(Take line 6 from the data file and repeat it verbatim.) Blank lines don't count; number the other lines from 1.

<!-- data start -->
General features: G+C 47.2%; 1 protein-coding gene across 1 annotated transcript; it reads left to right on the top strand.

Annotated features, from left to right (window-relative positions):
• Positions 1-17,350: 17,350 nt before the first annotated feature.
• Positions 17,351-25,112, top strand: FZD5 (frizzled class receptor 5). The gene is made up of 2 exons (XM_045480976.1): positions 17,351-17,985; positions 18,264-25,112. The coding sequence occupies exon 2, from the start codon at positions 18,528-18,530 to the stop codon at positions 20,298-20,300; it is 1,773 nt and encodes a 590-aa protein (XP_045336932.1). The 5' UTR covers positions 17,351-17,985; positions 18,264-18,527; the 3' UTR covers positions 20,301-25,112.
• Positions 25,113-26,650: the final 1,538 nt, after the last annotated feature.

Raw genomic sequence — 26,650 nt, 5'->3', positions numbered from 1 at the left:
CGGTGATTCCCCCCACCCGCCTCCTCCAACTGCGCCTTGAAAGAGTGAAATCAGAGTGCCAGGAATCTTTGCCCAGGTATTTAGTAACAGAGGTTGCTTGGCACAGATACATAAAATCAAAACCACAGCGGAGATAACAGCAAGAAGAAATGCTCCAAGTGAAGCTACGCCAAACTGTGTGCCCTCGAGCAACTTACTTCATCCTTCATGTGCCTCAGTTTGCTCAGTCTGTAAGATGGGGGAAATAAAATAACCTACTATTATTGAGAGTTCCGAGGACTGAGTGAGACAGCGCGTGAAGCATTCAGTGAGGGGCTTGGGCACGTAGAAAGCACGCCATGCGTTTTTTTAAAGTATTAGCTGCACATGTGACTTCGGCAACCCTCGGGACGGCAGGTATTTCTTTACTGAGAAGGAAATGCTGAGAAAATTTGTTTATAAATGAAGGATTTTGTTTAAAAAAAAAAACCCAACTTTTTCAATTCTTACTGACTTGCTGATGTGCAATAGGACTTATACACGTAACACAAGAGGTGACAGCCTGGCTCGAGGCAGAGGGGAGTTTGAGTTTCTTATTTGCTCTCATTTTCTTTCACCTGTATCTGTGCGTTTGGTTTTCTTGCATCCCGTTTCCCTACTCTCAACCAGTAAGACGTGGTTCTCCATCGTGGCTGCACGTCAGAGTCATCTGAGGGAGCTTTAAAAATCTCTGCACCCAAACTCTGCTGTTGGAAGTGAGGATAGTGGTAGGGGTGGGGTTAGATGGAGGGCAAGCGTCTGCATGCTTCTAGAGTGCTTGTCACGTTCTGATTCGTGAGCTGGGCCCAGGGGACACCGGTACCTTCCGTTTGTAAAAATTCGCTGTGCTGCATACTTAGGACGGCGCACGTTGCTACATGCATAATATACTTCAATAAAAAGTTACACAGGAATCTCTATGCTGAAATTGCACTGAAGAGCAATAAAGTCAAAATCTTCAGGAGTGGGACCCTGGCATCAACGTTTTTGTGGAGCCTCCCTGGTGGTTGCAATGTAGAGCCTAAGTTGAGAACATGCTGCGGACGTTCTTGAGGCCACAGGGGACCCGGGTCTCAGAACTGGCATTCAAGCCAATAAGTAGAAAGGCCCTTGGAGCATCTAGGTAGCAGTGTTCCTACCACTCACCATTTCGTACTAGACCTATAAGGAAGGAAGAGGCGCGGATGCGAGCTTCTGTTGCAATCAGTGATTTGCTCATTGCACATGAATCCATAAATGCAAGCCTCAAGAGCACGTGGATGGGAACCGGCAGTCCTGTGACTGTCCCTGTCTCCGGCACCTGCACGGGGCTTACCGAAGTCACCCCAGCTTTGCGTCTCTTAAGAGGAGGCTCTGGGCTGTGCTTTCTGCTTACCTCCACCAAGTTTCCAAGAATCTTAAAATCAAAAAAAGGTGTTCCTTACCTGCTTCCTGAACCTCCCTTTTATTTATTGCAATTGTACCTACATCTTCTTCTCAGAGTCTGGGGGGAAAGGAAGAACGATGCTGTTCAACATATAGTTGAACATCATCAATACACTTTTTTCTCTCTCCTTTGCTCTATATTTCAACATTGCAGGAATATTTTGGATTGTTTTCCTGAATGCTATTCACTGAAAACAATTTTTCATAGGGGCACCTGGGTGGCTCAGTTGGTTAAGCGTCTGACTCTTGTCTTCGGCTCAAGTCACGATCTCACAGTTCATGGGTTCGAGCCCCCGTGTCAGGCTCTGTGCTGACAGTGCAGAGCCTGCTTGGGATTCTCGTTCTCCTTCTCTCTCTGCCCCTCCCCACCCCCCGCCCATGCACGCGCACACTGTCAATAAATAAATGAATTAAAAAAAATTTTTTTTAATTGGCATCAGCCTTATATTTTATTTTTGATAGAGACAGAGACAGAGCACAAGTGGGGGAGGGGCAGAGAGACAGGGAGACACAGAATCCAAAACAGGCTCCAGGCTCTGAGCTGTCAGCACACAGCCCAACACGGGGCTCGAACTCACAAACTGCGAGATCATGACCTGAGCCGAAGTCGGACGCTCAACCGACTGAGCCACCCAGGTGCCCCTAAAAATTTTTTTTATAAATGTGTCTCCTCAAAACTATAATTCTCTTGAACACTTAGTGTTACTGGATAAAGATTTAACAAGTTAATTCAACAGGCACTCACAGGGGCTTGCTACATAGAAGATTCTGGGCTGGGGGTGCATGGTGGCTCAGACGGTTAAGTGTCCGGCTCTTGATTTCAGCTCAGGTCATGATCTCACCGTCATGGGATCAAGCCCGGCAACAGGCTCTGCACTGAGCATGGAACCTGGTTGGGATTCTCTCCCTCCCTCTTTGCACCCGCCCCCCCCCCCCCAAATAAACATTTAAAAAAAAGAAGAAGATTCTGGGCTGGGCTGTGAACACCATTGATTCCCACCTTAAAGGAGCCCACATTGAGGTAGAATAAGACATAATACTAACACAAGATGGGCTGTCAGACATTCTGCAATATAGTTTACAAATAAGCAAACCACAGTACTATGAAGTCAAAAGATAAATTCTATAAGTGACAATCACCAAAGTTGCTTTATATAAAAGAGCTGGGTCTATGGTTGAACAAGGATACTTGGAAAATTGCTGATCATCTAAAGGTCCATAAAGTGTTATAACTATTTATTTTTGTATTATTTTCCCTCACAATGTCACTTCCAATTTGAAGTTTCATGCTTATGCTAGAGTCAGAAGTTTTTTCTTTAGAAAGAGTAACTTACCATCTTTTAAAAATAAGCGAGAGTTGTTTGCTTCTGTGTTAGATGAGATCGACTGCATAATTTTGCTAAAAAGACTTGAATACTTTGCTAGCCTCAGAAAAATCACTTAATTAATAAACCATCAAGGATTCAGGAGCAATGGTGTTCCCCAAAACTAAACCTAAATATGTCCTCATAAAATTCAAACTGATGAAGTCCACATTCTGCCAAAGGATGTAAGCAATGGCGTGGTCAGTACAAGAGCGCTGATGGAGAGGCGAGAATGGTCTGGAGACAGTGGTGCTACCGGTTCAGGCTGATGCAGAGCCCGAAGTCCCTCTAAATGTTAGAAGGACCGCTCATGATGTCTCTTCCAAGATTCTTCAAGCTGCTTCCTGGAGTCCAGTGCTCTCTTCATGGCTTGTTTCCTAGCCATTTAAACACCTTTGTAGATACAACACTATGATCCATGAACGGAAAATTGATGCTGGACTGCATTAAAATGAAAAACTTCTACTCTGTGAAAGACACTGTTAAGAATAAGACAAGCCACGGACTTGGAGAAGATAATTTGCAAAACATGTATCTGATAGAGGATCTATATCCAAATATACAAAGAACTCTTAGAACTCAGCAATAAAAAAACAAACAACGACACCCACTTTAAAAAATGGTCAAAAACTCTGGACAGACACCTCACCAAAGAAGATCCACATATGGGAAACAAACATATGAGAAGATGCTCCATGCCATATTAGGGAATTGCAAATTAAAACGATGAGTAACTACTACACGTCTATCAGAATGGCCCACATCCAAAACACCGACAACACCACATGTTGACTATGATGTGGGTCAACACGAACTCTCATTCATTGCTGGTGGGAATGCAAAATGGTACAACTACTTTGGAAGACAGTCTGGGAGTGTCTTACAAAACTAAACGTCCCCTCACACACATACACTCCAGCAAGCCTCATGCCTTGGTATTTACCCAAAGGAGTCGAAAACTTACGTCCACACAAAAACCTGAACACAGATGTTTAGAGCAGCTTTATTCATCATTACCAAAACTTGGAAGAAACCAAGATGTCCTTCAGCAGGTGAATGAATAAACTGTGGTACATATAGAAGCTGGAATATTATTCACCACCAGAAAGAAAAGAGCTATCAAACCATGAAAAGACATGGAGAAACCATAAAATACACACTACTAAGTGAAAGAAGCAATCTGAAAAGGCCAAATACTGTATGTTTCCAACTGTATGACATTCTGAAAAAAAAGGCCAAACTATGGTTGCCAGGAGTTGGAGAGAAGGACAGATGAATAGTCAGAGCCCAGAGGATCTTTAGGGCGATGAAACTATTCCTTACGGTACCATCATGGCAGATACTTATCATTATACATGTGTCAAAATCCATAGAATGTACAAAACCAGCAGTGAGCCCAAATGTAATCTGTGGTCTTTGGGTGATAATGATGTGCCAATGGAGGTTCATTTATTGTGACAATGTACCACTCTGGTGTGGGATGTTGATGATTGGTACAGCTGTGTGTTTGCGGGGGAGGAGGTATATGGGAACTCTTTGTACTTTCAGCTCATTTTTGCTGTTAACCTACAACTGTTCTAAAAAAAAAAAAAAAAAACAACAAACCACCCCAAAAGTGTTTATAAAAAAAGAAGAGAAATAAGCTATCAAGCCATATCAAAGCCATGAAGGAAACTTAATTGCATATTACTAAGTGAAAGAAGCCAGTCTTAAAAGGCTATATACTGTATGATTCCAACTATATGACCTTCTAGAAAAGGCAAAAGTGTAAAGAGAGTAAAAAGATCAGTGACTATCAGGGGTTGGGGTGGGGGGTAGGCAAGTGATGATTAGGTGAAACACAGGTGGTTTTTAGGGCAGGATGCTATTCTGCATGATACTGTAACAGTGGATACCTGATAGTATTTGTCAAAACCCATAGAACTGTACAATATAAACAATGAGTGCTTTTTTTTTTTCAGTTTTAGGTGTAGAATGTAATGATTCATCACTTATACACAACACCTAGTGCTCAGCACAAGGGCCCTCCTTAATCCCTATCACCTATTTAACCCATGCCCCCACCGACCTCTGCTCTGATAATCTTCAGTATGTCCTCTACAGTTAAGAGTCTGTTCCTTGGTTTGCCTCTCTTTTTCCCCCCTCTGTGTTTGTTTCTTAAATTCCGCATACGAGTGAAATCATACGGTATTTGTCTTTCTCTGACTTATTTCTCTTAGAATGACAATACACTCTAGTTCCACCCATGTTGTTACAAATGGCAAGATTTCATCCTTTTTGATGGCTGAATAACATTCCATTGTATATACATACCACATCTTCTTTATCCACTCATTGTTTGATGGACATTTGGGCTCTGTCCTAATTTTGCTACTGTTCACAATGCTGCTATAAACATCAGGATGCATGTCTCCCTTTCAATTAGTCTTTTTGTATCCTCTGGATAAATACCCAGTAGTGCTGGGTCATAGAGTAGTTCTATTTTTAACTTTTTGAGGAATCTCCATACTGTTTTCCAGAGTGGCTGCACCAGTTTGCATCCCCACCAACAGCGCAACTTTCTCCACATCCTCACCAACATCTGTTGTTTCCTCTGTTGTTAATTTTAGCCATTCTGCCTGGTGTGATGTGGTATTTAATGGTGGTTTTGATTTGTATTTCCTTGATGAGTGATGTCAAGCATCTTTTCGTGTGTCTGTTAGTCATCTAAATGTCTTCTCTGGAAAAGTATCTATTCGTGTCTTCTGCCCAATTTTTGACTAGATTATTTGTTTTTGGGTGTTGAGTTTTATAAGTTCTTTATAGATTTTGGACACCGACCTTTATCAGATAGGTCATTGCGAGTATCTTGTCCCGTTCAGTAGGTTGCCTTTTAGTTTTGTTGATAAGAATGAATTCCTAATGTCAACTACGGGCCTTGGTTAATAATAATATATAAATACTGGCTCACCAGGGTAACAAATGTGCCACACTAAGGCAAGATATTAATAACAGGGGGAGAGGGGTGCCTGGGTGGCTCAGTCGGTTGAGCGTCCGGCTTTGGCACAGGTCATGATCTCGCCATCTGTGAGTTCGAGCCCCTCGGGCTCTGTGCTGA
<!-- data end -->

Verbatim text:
Raw genomic sequence — 26,650 nt, 5'->3', positions numbered from 1 at the left: